Designed by the US firm Kohn Pedersen Fox, it will be the first residential tower in the capital with its own five-star hotel, where occupants can enjoy room service in the comfort of their own homes, along with a cinema, gym and a luxury KTV karaoke room – a feature that makes a direct appeal to the Chinese market, where at least 30% of buyers are based.
“It’s all about the fun factor,” said a sales rep, handing over a cloth-bound brochure detailing Wanda’s other assets, from Sunseeker superyachts to the vast AMC cinema chain. “Our Chinese clients expect a whole different level of service, so we’re bringing everything they need together on one site.” The agents for the development are so confident about the capital’s booming property market that they are suggesting buyers will make a 23% profit if they sell when the keys to the new apartments are handed over in five years’ time.
Developers at London’s property fair are plotting how to demolish our homes
As suited property agents mingled in the booths, protesters gathered on the streets outside to voice their concerns about the deals being done behind closed doors. “It’s sickening,” said Jake Freeland of the Radical Housing Network, who was protesting with about 40 other campaigners, the crowd almost outnumbered by police, who had sealed off the pavement by main entrance in anticipation after disturbances last year.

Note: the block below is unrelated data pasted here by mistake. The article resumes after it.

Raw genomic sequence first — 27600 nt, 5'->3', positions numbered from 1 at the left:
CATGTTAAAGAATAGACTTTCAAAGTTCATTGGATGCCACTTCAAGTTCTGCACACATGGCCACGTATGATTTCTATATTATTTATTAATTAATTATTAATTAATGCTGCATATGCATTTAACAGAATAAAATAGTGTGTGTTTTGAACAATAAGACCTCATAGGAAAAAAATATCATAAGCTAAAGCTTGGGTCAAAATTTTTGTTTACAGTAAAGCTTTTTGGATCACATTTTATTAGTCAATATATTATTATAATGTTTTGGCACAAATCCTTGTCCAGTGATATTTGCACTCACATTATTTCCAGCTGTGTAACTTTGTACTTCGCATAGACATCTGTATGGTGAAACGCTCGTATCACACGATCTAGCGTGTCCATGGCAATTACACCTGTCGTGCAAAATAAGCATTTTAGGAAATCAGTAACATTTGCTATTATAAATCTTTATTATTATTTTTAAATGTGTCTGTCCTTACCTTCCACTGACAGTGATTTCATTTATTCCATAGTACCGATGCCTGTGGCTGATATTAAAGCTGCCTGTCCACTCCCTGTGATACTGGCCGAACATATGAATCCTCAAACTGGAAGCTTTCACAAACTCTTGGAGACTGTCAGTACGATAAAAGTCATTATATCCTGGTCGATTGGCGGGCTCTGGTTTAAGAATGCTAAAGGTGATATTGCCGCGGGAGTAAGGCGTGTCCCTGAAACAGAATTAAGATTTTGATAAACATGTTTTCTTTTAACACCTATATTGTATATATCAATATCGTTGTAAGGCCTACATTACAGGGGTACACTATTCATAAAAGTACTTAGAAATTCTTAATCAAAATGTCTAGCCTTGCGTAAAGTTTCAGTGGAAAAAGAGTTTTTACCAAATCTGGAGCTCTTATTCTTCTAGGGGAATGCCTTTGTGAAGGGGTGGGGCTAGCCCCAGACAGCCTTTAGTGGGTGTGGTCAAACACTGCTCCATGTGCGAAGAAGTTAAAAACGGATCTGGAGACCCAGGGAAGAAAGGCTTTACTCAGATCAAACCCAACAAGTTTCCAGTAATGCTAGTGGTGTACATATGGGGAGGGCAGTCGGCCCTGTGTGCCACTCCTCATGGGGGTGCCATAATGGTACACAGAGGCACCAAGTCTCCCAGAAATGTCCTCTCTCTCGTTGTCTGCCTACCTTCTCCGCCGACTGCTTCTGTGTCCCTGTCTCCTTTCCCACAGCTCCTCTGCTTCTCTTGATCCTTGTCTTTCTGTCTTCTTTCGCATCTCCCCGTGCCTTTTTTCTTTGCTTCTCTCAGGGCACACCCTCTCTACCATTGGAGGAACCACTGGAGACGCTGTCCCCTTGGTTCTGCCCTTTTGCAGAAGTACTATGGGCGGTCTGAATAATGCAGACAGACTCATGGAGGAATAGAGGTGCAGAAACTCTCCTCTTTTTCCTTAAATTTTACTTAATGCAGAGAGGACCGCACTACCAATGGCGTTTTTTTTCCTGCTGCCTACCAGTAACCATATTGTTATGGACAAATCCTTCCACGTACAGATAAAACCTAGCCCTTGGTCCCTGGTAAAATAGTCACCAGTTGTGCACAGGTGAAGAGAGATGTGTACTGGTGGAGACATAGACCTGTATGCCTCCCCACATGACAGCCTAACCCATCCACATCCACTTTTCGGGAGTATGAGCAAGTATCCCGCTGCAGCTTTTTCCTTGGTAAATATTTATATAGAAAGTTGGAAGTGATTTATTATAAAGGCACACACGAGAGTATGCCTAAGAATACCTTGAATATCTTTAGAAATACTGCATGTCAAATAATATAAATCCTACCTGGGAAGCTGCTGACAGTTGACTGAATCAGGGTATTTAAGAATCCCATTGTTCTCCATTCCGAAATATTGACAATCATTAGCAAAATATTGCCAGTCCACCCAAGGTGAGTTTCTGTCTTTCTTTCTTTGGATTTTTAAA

“The superheated levels of international investment are responsible for the breakup of London’s existing communities, and they’re not giving nearly enough back,” Freeland said. Of the 494 flats in One Nine Elms – which start at £1.3m – only 57 will be classed as “affordable” (shared ownership), falling far short of Wandsworth council’s target of 40%.
The Shanghai-based developer Greenland was also here to showcase its £1.2bn investment in London property, including plans for “classic south-west London luxury apartments” on the eight-acre Ram Brewery site in Wandsworth, and what could be the tallest apartment building in western Europe at Canary Wharf. Designed by HOK, Hertsmere House will rise to 67 storeys, if it receives planning permission, putting it at the same height as One Canada Square, the tallest building in Canary Wharf.
Its 869 apartments will be some of the most expensive in London, but critics have raised concerns over the building’s deep, dark floor-plates and the fact that the plans don’t meet London’s Housing Design Guide standards. Only 80 flats will be for social rent, while 80 will be intermediate, again falling short of the borough’s requirements.